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Monster Energy Replaces Movistar As Yamaha Title Sponsor

Yamaha have announced that they will have a new title sponsor for their MotoGP team in 2019 and beyond. Current title sponsors Movistar are to leave Yamaha, and subsponsor Monster is to take their place as title sponsor.

The move comes as no surprise, given the background of the two companies. Monster had been left without a title sponsorship for 2019 since the Tech3 team announced they were switching from Yamaha to KTM for next year, which also implied taking on the Red Bull sponsorship which comes along with that. Movistar are withdrawing not just from title sponsorship of MotoGP, but also from their role as MotoGP broadcaster in Spain. Movistar's departure made it logical for Monster to step up as title sponsor, especially as both current Yamaha MotoGP riders, Valentino Rossi and Maverick Viñales, are also Monster athletes.

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2018 Sachsenring MotoGP Post-Race Round Up: No Stopping Number Nine

It is a truism in MotoGP that though they hand out the trophies on Sunday, the race is often won on Friday and Saturday. Practice is when riders and teams can find the setup tweaks they need to go faster, evaluate tire choices, and plan a strategy. Which tires offer the most potential? Which area of the track can we gain most while sacrificing the least in other points? Is there more to be gained by pushing hard early and trying to manage, or by being patient in the first half of the race, hoping to have an advantage in the second half?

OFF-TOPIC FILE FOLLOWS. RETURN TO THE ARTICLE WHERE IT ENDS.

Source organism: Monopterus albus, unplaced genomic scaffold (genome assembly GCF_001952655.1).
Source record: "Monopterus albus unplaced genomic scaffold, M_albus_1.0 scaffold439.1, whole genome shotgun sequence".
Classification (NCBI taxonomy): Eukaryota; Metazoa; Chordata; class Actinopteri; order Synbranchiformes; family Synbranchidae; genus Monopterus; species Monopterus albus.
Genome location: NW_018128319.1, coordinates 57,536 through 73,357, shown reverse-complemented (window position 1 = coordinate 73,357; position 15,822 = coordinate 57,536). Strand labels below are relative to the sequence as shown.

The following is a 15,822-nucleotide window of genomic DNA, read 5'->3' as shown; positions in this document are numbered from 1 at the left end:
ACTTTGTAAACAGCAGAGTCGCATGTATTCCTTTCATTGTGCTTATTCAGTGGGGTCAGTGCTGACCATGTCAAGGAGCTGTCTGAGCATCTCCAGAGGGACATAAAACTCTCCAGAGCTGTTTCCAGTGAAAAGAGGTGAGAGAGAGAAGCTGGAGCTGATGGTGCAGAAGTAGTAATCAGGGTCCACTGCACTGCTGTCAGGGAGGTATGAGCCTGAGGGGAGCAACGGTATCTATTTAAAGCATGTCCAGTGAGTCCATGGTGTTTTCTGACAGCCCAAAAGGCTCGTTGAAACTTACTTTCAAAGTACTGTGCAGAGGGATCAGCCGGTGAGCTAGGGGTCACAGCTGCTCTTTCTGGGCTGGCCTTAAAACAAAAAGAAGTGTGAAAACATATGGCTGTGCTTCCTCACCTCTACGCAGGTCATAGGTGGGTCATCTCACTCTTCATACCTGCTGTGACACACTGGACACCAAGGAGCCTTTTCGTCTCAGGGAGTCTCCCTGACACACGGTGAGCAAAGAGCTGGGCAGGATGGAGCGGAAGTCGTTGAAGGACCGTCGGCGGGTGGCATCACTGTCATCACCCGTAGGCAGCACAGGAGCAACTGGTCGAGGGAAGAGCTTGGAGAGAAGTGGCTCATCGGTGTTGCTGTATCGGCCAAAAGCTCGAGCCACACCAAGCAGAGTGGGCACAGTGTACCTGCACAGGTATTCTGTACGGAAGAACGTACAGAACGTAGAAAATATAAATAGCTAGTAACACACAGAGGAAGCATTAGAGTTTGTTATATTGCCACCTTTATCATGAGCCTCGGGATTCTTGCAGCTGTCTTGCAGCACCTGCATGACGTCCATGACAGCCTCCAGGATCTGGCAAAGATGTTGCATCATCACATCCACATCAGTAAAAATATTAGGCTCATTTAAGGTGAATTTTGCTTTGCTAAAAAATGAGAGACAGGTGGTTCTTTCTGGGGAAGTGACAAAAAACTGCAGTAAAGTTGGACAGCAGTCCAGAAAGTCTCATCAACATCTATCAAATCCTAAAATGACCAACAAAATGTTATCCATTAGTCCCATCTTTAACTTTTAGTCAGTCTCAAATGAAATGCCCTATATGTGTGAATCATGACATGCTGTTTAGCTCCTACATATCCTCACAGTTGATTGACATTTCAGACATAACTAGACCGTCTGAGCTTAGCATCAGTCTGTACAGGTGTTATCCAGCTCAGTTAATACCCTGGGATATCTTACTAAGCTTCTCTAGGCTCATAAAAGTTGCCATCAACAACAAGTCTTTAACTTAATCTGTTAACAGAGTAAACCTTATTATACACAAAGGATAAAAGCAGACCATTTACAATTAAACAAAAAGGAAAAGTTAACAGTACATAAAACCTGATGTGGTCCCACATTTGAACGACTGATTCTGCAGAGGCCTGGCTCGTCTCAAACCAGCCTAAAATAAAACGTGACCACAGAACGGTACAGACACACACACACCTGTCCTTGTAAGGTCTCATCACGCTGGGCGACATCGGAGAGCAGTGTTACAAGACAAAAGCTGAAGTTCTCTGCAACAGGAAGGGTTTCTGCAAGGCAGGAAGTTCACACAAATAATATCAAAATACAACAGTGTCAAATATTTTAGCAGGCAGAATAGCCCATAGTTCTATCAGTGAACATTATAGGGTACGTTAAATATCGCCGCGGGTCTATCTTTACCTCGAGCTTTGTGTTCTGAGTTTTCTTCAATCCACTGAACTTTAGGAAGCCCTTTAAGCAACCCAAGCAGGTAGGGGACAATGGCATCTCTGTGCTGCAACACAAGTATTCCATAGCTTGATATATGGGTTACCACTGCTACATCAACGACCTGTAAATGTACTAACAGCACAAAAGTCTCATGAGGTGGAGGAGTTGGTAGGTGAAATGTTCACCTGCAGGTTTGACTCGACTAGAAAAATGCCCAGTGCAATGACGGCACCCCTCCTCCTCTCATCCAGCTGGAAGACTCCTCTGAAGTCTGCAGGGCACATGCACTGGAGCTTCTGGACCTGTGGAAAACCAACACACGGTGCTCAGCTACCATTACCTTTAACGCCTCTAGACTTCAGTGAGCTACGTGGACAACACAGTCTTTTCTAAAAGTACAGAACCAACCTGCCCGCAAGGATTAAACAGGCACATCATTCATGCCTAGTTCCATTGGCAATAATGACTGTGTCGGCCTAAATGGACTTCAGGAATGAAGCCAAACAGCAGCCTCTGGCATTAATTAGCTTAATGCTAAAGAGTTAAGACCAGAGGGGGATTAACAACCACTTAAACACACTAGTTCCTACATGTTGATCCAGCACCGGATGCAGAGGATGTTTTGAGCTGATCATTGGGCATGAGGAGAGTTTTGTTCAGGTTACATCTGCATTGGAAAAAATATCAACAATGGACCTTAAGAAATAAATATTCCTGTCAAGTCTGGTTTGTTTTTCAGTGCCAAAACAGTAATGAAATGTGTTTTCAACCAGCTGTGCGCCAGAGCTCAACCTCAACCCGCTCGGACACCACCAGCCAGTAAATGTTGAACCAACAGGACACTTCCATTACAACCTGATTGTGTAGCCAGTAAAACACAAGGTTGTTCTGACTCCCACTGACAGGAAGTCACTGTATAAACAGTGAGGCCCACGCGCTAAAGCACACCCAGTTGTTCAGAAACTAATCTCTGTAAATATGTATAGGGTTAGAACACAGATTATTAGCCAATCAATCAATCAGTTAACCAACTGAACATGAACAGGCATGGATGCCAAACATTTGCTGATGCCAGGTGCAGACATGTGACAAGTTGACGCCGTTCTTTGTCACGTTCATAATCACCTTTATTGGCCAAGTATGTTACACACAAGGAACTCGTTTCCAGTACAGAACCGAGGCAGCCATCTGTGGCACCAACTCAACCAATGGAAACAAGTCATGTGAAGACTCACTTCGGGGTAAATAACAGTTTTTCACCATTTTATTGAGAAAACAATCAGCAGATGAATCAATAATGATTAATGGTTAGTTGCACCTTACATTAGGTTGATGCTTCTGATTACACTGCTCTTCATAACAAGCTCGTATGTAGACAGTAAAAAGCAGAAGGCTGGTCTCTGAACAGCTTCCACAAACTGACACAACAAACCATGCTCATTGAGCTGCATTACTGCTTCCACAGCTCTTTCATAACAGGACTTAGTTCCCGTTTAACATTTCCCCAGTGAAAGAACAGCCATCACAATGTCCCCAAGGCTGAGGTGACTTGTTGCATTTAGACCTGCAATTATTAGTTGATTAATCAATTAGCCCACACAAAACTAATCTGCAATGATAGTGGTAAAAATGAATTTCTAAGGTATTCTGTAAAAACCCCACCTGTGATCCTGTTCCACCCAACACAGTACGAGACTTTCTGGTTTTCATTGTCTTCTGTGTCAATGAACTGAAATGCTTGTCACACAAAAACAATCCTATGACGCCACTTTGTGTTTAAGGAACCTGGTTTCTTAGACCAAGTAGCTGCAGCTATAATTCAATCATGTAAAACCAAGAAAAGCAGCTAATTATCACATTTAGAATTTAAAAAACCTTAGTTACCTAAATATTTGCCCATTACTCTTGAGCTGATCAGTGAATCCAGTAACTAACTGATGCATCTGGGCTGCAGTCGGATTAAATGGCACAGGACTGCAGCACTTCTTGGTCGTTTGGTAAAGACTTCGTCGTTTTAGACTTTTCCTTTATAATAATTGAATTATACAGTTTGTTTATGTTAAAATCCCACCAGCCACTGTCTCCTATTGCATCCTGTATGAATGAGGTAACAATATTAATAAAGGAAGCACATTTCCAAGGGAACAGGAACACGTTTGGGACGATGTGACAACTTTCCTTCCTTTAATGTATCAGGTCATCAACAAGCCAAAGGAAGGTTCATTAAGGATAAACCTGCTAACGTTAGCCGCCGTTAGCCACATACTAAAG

The wide range of tires offered by Michelin make practice even more important. Michelin's remit from Dorna is to produce three front tires and three rear tires that can all be used during the race. That requires a certain amount of compromise: labeling tires soft, medium, and hard does not mean that Michelin make three tires with an equal step in between the three different tires. It is more like an indicator of how well the French tire make expects each tire to cope with the heat and stress of a race, and the trade off in terms of grip. So a soft and a medium tire may use the same rubber on one side of the tire, or on opposite sides of the tire. Or they may use the same compounds with a stiffer carcass, to reduce flex and therefore the amount of heat being generated.

Understanding how all these factors work together, and what that will mean for the race, is what the teams spend their time doing in practice. The team and rider that does this best on Friday and Saturday gets to spend Sunday evening celebrating their victory during the race. If all goes to plan, of course.